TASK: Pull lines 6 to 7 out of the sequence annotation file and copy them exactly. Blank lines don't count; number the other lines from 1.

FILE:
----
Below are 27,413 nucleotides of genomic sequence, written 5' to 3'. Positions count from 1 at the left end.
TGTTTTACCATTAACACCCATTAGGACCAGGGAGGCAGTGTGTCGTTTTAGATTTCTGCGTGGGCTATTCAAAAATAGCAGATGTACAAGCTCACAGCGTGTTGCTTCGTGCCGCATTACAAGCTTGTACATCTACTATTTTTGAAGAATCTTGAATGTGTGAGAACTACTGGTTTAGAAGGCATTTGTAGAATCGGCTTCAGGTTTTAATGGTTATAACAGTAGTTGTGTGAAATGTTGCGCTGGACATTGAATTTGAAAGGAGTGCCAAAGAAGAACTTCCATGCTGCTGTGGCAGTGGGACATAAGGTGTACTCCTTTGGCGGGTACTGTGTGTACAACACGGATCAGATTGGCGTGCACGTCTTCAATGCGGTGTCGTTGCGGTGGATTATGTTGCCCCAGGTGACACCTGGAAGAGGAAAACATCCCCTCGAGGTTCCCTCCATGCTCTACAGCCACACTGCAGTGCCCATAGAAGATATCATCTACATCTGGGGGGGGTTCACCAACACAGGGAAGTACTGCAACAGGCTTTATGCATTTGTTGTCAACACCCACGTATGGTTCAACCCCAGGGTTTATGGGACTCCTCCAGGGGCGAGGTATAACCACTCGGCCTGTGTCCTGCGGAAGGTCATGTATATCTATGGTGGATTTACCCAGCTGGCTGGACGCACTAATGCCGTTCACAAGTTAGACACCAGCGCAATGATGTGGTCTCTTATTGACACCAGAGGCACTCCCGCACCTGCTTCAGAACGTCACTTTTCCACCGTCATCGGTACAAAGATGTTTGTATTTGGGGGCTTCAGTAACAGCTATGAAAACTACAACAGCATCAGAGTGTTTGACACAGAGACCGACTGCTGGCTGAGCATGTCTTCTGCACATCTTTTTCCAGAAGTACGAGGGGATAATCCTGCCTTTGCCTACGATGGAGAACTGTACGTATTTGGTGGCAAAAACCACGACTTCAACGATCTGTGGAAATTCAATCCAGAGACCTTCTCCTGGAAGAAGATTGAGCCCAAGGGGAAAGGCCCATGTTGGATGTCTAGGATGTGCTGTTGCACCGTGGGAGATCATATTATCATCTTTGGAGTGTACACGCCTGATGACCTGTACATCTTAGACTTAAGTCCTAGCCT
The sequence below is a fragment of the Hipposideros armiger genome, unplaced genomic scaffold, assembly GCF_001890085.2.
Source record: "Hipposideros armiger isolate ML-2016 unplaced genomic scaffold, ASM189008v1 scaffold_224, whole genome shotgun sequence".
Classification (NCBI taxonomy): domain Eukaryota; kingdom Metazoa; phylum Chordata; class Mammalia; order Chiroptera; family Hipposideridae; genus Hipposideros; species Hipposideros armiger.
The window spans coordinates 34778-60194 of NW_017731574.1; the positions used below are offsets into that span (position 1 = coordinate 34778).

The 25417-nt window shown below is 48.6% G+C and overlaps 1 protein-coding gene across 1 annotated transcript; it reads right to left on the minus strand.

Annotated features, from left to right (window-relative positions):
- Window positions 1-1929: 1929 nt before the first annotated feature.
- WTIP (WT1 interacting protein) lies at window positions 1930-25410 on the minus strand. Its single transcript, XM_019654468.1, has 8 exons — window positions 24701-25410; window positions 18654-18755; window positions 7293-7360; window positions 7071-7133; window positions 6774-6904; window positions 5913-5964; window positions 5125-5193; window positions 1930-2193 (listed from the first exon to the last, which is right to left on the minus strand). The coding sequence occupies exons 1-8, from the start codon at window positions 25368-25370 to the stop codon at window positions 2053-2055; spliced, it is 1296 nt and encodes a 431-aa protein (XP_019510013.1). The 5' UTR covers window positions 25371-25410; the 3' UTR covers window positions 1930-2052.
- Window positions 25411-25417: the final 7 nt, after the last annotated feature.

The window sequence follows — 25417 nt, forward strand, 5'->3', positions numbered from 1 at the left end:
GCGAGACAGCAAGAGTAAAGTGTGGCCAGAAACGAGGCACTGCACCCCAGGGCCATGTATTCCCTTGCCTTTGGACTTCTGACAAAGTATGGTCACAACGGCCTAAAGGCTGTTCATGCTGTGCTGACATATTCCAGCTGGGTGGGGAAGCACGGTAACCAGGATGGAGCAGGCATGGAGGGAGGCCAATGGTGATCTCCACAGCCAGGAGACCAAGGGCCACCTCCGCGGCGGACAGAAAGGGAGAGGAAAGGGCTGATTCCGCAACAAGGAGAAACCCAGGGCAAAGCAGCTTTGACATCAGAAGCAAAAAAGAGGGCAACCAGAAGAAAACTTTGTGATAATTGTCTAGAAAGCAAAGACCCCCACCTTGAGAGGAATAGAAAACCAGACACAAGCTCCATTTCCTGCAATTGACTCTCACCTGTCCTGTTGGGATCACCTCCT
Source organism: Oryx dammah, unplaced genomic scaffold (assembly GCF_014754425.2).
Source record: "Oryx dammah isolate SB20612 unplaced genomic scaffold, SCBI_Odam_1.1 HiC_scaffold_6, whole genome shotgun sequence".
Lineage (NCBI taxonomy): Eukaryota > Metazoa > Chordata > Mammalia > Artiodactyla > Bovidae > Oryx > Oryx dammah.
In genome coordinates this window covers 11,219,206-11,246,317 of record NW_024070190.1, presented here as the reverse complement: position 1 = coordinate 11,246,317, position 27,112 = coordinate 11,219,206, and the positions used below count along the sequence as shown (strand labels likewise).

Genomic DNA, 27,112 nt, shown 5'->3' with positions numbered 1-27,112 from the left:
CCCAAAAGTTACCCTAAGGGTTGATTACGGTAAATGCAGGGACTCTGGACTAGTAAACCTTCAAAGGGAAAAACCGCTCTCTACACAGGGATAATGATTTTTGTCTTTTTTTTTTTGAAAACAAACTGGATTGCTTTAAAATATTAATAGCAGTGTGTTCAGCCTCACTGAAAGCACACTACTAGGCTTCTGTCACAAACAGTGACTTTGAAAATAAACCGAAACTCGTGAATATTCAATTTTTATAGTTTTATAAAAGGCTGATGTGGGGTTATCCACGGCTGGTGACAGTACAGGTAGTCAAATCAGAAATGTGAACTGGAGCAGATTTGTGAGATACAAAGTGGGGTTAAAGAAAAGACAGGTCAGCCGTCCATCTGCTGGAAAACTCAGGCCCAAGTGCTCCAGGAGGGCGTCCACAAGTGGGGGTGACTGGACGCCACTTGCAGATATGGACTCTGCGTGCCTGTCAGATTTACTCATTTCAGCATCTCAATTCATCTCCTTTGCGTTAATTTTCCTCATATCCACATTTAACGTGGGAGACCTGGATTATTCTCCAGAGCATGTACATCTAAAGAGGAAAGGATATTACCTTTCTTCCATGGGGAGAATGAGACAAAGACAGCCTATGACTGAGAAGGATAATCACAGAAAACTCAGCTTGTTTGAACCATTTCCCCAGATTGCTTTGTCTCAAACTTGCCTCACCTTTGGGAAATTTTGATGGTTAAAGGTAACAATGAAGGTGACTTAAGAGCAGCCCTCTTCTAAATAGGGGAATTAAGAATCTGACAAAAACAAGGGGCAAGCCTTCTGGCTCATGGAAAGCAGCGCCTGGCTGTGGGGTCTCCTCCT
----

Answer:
The window spans coordinates 34778-60194 of NW_017731574.1; the positions used below are offsets into that span (position 1 = coordinate 34778).

The 25417-nt window shown below is 48.6% G+C and overlaps 1 protein-coding gene across 1 annotated transcript; it reads right to left on the minus strand.